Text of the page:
Sunday, March 18, 2012

Solidarity Now, Me-Chumps

I've decided, folks, I'm going to start a new union, and I'm going to call it the "Picketers Union". I'm going to organize all of those poor homeless bastards that the carpenters' unions are currently using (in some instances, paying UNDER the minimum wage) to do their dirty work (essentially walking around in a circle and shouting out spoon-fed epithets and talking-points) and see if I can get them a little bit fairer shake, for Christ....I mean, somebody's got to make sure that they're not taken advantage of, right? RIGHT?

33 comments:

dmarks said...

These fake strikes are truly an example of astroturf.

The Honorable, Esteemed And Distinguished Judge Dervish Sanders (A High IQ Individual) said...

dmarks said... These fake strikes are truly an example of astroturf.

Astroturf is an attempt to manipulate public opinion through disinformation while hiding who is really behind the campaign.

This definitely is NOT an example of astroturf. It does not fit the definition. I'd call this "protest by proxy".

The Tea Party movement is the REAL astroturf... because it is big money interests spreading disinformation through the use of uninformed dupes who wrongly believe they are representing their own interests (who's interests are really being represented is hidden).

In the case of the union protests (which aren't "fake"), everyone still knows that it's the unions protesting. And the information (why the protest is taking place) is based on facts, not disinformation. It's not at all the same.

Also, another anti-union post? When was Will's last anti-big business post? Has there ever even been ONE?

As I recall Will once wrote a post about Wal-mart... but wait, it was to DEFEND Wal-mart... so, nope... I can't think of even one.

In fact, it's my recollection that Will recently called a movement representing working people stupid.

dmarks said...

Astroturf is actually an effort to fake a grass roots movements. Strikes are supposed to be workers protesting. Not paid sign wavers. But I agree that "protest by proxy" fits much better.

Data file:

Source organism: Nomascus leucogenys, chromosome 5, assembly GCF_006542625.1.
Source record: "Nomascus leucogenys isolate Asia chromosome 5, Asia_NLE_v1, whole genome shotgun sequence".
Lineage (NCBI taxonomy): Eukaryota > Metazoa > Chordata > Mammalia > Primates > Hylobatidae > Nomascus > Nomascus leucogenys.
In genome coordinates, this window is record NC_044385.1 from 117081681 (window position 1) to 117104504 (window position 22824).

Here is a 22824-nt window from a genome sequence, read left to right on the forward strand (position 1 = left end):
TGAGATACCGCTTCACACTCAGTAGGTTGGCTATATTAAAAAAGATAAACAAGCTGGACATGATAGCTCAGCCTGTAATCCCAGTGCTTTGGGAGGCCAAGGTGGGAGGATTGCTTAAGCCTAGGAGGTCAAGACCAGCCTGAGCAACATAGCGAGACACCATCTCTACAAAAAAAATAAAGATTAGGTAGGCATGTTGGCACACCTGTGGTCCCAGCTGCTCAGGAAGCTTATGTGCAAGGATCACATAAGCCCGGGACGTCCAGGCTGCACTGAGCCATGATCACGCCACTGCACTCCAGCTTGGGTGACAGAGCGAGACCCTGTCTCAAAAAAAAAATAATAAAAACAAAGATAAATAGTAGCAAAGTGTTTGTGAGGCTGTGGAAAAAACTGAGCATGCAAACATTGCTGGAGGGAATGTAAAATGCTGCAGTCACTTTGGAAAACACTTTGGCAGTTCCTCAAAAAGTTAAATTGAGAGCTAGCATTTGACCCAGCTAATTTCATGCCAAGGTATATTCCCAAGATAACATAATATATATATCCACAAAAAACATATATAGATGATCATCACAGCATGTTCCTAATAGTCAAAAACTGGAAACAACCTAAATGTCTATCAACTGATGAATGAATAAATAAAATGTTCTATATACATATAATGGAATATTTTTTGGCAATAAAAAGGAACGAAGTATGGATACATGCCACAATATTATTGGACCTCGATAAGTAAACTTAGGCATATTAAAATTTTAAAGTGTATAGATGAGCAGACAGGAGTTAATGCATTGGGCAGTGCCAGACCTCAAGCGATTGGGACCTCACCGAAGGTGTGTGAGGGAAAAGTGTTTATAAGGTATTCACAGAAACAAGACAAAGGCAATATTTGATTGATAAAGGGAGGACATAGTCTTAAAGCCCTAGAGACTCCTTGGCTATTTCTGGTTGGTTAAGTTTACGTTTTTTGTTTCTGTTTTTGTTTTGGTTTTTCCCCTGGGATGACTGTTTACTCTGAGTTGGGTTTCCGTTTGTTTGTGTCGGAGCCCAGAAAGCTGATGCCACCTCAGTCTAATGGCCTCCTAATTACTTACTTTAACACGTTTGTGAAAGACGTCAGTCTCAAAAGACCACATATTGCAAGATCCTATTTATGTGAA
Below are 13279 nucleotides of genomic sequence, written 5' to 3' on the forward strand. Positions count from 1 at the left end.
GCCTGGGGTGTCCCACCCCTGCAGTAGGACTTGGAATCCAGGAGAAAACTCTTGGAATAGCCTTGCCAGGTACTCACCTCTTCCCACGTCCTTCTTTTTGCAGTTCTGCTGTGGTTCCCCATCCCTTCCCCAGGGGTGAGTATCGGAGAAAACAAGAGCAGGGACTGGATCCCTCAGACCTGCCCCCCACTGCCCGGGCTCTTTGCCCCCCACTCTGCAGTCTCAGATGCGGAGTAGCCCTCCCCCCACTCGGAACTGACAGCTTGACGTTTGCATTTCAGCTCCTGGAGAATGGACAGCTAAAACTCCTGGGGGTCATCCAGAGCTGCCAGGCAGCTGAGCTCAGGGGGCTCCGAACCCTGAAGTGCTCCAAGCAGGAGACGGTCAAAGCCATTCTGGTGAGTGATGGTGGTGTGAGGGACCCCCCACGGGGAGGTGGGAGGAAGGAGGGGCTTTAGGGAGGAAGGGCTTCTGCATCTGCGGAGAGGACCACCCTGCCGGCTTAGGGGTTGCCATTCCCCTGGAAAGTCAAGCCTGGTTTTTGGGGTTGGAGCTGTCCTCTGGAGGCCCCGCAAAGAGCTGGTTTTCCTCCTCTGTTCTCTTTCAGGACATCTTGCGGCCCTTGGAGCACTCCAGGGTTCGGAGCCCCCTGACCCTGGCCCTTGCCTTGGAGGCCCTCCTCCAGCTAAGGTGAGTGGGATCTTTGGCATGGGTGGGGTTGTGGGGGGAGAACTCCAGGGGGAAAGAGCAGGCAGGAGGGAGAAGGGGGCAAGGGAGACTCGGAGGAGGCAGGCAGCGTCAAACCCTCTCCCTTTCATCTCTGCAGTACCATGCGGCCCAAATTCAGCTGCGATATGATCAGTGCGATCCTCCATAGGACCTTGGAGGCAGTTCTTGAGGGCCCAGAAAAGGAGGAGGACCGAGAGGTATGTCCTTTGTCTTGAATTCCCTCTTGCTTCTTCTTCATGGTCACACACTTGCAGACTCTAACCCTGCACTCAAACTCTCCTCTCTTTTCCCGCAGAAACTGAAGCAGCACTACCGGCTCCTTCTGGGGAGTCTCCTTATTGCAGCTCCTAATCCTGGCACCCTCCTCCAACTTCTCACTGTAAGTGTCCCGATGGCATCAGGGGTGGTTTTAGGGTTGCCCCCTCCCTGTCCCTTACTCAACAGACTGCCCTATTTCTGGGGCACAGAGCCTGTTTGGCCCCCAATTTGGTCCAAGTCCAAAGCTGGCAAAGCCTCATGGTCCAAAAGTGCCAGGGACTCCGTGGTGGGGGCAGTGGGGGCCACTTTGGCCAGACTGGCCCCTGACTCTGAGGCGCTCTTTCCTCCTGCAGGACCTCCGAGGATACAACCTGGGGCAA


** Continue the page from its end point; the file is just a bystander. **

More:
"The Tea Party movement is the REAL astroturf..."

Not at all. I observed the movement as it formed in my area. It had nothing to do with big money interests.

"...big money interests spreading disinformation through the use of uninformed dupes..."

By "misinformation", you mean stuff that you don't agree with. And the activists I met and discussed things with were quite well informed and civically aware.

"And the information (why the protest is taking place) is based on facts, not disinformation. It's not at all the same."

It's only "facts" because you agree with it. It is ideological correct for you.

The Honorable, Esteemed And Distinguished Judge Dervish Sanders (A High IQ Individual) said...

dmarks: By "misinformation", you mean stuff that you don't agree with...

No, I'm talking about actual misinformation.

dmarks: And the activists I met and discussed things with were quite well informed...

I'm sure the activists you claim you met were extremely well informed regarding what the conservative talking points are. That doesn't mean they weren't protesting against policies that would benefit them.

Will "take no prisoners" Hart said...

wd, I wrote one post on Walmart in which I enumerated both the positives AND the negatives and in which I determined Walmart to be on balance a slight net plus. If this in your mind is an example of me "DEFENDING Walmart", then, yes, I guess that I've defended Walmart.............As for the content of THIS post, I find what these carpenters unions are doing to be loathsome on at least several grounds. a) They're using these poor individuals as pawns in some hackneyed political power play (the hypocrisy of it just flat-out reeks) and b) the fact that they're making $20-24 an hour (more than I make as a coordinator) and still bitching and moaning is in and of itself disgusting. I mean, I actually couldn't believe what I was reading.